Breathing New Life Into the Nation’s Oldest Magazine

Scientific American VP and Publisher Bruce Brandfon talks about revamping and reviving the 163-year-old magazine in print and on the Web—and increasing print ad revenue 25 percent.

Founded in 1845 by inventor Rufus Porter as a weekly broadsheet, Scientific American is the oldest continuously published magazine in the United States. But after a redesign to its print edition and a Web 2.0 overhaul to its Web site (www.SciAm.com), you would never know it.

At the helm of bringing this industry stalwart into the 21st century is Bruce Brandfon, Scientific American’s vice president and publisher. Brandfon joined the publication in 2001, faced with significant declines in ad pages and revenue. But by 2007, the magazine’s ad revenue had increased 25 percent over the previous year. Brandfon spoke with Publishing Executive about this dramatic turnaround, and how he is expanding the appeal of the Scientific American brand to a broader audience.

Scientific American’s print ad revenue was up 25 percent last year from 2006, and you added some big-name, first-time advertisers such as Subaru and Citgo. How have you been able to generate this increased ad revenue, especially at a time when many print publications are struggling?

Bruce Brandfon: Many of [the country’s] major issues … today are in science and technology, such as a cleaner environment, alternative energy, privacy and security, curing urgent diseases. … The people who proceeded me in this role … simply didn’t embrace or understand this. … The day I got here was the lowest point in the bell curve of Scientific American [as far as ad revenue]. Here’s the extraordinary thing: During the last Internet boom, Scientific American lost pages. How can that happen? The people who are writing the code are the readers of the magazine! So the answer was, [those who proceeded me] didn’t know what they had. [And] they were overwhelmed by all the attention some of this new media was getting.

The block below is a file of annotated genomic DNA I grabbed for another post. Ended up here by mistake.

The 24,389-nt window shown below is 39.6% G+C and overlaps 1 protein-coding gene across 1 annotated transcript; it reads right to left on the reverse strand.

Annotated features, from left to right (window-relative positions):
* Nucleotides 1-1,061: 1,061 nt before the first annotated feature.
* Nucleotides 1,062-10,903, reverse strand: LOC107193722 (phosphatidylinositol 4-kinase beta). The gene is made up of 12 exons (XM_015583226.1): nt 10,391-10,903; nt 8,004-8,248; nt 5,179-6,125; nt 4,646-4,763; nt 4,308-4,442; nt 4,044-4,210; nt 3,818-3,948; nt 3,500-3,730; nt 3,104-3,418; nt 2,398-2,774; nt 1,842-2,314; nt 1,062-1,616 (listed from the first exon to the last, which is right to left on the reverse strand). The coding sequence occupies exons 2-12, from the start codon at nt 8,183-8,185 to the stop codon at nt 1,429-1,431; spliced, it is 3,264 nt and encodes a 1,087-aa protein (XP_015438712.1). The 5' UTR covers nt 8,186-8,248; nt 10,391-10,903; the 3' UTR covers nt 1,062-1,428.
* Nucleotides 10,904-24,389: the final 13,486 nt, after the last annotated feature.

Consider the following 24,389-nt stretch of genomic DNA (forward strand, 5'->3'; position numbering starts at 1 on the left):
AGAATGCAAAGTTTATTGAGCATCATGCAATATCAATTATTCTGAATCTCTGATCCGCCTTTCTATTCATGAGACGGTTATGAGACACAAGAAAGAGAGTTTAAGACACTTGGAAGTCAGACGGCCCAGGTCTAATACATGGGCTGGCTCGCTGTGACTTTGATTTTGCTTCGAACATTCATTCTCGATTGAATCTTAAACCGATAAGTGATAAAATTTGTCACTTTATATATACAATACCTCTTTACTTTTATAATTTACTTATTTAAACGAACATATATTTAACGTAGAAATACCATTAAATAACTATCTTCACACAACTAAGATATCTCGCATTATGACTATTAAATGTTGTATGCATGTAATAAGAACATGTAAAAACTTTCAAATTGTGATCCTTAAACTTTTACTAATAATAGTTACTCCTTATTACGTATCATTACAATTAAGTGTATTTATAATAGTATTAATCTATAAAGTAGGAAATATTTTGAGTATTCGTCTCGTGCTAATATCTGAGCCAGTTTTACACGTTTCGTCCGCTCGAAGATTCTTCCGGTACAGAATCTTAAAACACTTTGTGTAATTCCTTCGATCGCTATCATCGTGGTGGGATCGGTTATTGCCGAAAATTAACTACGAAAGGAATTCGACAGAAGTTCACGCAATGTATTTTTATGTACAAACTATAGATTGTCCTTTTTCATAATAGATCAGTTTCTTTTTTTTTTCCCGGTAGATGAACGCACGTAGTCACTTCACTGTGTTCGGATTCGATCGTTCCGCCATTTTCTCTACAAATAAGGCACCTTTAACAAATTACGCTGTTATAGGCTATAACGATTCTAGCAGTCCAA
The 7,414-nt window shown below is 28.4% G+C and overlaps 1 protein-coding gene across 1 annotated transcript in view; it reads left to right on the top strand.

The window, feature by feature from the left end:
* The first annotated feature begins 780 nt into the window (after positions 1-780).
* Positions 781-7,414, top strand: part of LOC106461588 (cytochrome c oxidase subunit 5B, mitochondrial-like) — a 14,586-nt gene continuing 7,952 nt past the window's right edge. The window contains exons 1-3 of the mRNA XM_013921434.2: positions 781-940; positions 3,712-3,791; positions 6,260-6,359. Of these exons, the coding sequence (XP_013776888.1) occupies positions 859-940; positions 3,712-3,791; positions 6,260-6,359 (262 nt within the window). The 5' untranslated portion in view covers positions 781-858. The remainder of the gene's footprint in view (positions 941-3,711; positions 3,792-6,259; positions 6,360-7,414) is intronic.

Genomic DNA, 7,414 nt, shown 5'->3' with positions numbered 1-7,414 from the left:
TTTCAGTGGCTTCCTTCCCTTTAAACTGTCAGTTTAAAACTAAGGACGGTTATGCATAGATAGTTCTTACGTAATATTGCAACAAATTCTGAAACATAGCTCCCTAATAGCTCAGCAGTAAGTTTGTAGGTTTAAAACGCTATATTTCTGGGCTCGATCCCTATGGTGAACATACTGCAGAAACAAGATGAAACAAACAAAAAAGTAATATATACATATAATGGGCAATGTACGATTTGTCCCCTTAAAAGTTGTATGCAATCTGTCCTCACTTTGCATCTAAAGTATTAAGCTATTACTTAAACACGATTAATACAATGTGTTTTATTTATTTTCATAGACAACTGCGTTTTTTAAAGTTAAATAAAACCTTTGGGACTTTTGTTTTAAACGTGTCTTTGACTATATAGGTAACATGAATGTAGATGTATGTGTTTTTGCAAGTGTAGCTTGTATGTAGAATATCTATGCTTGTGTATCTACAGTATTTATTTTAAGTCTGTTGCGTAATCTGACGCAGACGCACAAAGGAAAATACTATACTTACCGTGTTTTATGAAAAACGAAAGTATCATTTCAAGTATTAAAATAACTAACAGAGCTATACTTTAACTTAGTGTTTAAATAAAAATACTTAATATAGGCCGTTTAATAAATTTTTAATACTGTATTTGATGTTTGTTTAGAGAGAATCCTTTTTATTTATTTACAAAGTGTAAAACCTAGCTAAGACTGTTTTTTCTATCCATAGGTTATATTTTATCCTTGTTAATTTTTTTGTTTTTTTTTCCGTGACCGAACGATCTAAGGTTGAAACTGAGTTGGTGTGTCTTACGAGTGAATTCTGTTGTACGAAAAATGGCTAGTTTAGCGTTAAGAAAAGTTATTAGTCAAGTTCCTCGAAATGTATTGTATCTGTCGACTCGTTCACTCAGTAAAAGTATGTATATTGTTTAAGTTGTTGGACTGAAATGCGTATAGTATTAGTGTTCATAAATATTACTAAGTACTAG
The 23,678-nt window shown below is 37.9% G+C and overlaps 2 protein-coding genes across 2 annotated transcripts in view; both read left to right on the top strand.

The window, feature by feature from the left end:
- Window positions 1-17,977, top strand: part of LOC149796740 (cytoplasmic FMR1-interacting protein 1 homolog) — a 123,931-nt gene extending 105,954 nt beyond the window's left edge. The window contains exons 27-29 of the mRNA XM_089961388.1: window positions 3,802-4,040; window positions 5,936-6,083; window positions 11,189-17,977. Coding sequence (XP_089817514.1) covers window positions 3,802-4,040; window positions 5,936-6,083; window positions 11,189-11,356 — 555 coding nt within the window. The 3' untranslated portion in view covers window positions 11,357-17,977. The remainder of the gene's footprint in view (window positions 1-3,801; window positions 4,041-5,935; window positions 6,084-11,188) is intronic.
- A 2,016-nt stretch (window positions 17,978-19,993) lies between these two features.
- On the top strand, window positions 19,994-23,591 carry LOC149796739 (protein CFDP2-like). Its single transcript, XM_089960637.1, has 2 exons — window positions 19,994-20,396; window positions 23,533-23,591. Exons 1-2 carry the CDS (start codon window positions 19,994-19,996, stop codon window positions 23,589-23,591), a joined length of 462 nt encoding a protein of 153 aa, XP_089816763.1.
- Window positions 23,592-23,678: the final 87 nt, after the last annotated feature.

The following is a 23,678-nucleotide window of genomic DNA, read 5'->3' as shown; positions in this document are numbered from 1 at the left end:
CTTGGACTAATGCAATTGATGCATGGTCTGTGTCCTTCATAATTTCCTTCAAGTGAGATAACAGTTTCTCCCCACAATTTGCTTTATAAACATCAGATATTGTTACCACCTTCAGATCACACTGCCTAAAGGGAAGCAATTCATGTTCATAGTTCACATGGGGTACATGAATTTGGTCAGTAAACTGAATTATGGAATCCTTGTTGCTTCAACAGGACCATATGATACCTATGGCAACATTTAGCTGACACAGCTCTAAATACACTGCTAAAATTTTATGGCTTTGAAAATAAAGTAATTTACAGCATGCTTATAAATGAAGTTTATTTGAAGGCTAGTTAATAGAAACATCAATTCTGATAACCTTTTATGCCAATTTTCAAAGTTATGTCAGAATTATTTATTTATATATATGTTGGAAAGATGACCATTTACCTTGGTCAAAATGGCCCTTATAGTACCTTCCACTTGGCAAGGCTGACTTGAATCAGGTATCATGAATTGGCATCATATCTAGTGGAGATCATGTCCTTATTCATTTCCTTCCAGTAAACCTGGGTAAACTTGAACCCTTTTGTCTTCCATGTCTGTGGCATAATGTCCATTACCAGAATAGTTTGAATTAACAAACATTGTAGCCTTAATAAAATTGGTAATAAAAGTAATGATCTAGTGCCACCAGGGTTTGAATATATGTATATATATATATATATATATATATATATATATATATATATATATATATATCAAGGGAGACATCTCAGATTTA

… Is there room for traditional media in this new media landscape? The answer is: Of course there is. But it doesn’t mean that you should be staunchly defending anachronistic business practices. … As the audience migrates and changes in the way that it wishes to access the information, you have to find a way, in our case, to maintain the level of quality and rigor, the accuracy, credibly and importance of the information, and … you’ve got to give it to them in the way they’re wishing to consume it. … A wonderful thing that we have going for us [is that Scientific American] is a publication that people have demonstrated that they like spending lots of time with. …

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